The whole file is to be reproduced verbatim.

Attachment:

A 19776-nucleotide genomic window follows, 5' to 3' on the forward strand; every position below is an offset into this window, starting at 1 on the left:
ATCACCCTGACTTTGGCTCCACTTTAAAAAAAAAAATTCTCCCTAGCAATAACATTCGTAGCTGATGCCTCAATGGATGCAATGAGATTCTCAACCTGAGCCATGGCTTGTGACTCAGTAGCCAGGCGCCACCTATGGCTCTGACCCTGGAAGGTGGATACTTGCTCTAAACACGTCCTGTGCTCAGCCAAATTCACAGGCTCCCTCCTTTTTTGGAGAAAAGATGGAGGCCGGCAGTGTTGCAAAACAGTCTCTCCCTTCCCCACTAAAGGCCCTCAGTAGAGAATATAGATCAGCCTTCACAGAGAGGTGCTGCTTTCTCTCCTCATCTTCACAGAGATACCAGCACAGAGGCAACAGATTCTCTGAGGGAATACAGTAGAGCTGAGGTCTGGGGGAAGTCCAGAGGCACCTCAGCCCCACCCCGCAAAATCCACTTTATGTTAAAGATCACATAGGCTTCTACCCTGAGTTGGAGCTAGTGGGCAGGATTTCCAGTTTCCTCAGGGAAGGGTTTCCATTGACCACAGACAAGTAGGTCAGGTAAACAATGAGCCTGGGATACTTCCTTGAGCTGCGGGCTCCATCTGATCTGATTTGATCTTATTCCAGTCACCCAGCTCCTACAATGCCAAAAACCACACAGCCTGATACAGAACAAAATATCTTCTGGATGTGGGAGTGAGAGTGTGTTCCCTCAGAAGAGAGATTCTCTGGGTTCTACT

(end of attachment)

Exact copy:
A 19776-nucleotide genomic window follows, 5' to 3' on the forward strand; every position below is an offset into this window, starting at 1 on the left:
ATCACCCTGACTTTGGCTCCACTTTAAAAAAAAAAATTCTCCCTAGCAATAACATTCGTAGCTGATGCCTCAATGGATGCAATGAGATTCTCAACCTGAGCCATGGCTTGTGACTCAGTAGCCAGGCGCCACCTATGGCTCTGACCCTGGAAGGTGGATACTTGCTCTAAACACGTCCTGTGCTCAGCCAAATTCACAGGCTCCCTCCTTTTTTGGAGAAAAGATGGAGGCCGGCAGTGTTGCAAAACAGTCTCTCCCTTCCCCACTAAAGGCCCTCAGTAGAGAATATAGATCAGCCTTCACAGAGAGGTGCTGCTTTCTCTCCTCATCTTCACAGAGATACCAGCACAGAGGCAACAGATTCTCTGAGGGAATACAGTAGAGCTGAGGTCTGGGGGAAGTCCAGAGGCACCTCAGCCCCACCCCGCAAAATCCACTTTATGTTAAAGATCACATAGGCTTCTACCCTGAGTTGGAGCTAGTGGGCAGGATTTCCAGTTTCCTCAGGGAAGGGTTTCCATTGACCACAGACAAGTAGGTCAGGTAAACAATGAGCCTGGGATACTTCCTTGAGCTGCGGGCTCCATCTGATCTGATTTGATCTTATTCCAGTCACCCAGCTCCTACAATGCCAAAAACCACACAGCCTGATACAGAACAAAATATCTTCTGGATGTGGGAGTGAGAGTGTGTTCCCTCAGAAGAGAGATTCTCTGGGTTCTACT